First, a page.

Residents urged to plan sober ride home for St. Patrick's Day

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If there’s one positive thing about COVID-19, it’s that it may not result in intoxication-caused deaths during St. Patrick’s Day.

Mayor Joseph J. Solomon made a prediction on Friday at the Warwick Police Department’s press event on impaired driving during St. Patrick’s Day.

“This year, we will not deal with the volume of issues that you’ve dealt with in past St. Patrick’s Days,” Solomon predicted. With the governor’s edict to close dine-in establishments, it would appear the mayor could be right.

Mayor Solomon focused on one word: responsibility. With all the complications COVID-19 brings to large gatherings, the mayor wants Warwick residents to be mindful of their own health and that of those close to them. He called for rational judgment for both the virus and drinking on the holiday.

“I think if society adheres to being responsible on St. Patrick’s Day…” Solomon said. “We will have a safe [holiday] this year.”

The press event highlighted the dangers associated with the holiday’s festivities. And this year, officials are also advising safe practices for the COVID-19 pandemic.

WPD Colonel Rick Rathbun and Mayor Solomon were joined by Peter Alviti, Director of the Rhode Island Department of Transportation (DOT), Lincoln Police Chief Brian Sullivan, President of the Rhode Island Police Chiefs Association and David Raposa, Director of Public Affairs for AAA Northeast.

A press release sent Thursday from WPD Captain Michael Lima said, “If you plan to drink any alcoholic beverage, even a watered-down green beer, it’s essential that you plan for a designated driver.”

Lincoln’s Chief Sullivan noted the holiday’s tradition and the notion of “Everyone is Irish on St. Patrick’s Day.” He pointed out that the people of Ireland prepare for their celebration by coordinating a ride home. So for anyone participating, and wanting to be a part of Irish culture, Sullivan said to plan ahead like they do overseas.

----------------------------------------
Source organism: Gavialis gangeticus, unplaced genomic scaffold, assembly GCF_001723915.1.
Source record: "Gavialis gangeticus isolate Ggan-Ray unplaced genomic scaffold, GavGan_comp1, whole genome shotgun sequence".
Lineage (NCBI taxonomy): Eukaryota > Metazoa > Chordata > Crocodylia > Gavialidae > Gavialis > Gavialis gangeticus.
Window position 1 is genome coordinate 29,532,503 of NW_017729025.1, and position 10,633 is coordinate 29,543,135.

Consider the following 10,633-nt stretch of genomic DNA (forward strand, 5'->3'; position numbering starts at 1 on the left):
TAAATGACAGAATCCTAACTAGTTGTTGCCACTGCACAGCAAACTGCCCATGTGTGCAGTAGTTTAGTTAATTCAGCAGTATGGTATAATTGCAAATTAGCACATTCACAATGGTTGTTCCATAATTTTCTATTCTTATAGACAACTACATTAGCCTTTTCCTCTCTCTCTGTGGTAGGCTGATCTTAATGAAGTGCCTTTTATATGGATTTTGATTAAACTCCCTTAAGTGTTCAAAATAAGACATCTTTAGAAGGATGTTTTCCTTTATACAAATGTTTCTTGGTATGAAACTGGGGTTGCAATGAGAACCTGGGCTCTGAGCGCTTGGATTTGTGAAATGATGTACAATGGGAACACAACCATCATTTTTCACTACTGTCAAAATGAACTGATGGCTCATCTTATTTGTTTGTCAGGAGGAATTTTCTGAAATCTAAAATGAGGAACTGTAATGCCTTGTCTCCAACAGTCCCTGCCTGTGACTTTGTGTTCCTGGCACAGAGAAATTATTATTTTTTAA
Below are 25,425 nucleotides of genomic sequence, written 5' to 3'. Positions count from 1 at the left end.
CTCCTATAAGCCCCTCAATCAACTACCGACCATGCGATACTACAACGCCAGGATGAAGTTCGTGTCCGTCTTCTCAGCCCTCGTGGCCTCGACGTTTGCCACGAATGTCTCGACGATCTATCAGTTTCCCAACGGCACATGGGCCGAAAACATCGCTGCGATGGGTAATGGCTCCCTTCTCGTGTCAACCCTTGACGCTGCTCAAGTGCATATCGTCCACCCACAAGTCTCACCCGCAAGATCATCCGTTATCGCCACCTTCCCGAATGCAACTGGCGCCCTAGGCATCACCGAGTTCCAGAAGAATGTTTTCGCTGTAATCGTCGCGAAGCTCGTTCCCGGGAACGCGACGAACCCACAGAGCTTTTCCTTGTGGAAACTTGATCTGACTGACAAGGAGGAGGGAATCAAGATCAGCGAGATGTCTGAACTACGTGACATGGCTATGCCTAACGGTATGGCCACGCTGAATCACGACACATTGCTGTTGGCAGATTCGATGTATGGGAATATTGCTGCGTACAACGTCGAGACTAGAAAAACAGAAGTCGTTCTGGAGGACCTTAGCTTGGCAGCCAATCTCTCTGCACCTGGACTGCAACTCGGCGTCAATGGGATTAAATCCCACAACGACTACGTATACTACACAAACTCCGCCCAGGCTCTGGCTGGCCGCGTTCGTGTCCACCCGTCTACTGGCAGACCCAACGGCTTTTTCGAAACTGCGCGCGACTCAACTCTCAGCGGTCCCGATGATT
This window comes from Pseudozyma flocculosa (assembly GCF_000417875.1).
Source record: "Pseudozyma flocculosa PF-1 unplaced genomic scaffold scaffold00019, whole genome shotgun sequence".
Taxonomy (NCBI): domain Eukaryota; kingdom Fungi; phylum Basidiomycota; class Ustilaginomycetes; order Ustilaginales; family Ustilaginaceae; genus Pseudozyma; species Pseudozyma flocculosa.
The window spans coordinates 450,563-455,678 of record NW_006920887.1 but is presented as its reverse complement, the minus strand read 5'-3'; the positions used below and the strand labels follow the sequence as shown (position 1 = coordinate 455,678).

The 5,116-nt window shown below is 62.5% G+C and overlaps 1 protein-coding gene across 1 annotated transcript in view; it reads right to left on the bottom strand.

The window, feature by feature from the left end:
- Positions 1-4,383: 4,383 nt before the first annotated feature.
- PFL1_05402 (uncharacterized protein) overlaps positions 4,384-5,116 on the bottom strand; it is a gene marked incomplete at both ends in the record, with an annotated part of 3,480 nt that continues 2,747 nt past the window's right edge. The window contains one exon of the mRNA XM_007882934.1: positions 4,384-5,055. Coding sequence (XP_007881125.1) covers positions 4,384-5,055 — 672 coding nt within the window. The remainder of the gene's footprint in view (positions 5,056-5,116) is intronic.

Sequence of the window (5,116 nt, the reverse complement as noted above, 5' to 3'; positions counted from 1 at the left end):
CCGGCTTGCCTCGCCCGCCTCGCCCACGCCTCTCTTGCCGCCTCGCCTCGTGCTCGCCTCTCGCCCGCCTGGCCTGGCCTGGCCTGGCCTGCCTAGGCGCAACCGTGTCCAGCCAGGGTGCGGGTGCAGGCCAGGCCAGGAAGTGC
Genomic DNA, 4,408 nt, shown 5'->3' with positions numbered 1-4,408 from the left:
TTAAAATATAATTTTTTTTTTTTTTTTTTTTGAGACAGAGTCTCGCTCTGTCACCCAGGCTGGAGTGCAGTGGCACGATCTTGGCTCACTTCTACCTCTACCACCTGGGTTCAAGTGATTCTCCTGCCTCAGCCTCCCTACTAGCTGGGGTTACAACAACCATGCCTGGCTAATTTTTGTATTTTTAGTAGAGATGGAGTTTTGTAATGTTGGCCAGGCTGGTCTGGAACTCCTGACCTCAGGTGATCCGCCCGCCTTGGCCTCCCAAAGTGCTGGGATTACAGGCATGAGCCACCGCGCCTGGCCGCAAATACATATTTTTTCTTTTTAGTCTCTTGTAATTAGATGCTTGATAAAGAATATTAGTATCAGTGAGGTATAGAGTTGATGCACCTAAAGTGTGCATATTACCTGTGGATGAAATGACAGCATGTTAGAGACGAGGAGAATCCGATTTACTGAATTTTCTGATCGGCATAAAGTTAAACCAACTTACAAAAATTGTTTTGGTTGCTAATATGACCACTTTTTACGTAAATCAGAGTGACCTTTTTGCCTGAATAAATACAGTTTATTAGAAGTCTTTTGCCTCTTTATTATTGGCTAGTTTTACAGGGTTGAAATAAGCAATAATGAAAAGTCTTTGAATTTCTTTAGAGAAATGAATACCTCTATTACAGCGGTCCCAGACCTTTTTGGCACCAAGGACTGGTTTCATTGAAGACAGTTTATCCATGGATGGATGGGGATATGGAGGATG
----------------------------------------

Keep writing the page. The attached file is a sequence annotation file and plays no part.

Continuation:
Lima’s release said that across the United States in 2018, 73 people were killed in drunk driving crashes from the afternoon of March 16 to the morning of March 18 – the window considered St. Patrick’s Day weekend.

On Friday, WPD Colonel Rick Rathbun said 59 people in Rhode Island died in fatal crashes in 2018. According to Warwick PD, of those 59 deaths, 20 operators had a blood alcohol content (BAC) greater than the legal driving limit of .08. The police department is expecting 2019 results in October of this year.

Colonel Rathbun said Rhode Island is consistently above the national average in fatal crashes involving impaired drivers. He said according to the Rhode Island Department of Health, lab results show the average DUI offender is 38 years old and has a BAC of 0.17 – over double the legal limit.

“Driving while impaired is the one offense that is entirely preventable,” Rathbun said.

AAA Northeast’s Raposa said drivers know that getting into a car under the influence is wrong. He added that any kind of distracted driving could have serious repercussions.

DOT Director Alviti is calling for residents to stop anyone at risk of putting themselves in danger. He asks anyone who notices another person drinking and then attempting to operate a vehicle to intervene and prevent a potential tragedy.

According to the police department, the most recent fatality involving an intoxicated driver in Warwick was last October on Airport Road.

Warwick PD is urging anyone who consumes alcohol, even just one drink, to plan ahead so everyone can return home safely from holiday festivities. For anyone looking for a ride home who cannot get one through a designated driver, taxi service or rideshare application, officers will drive the individual home as long as they call from Warwick and are traveling to a residence in the city. Those safe rides are available from 6 p.m. to 2 a.m. and can be arranged by calling 468-4200.

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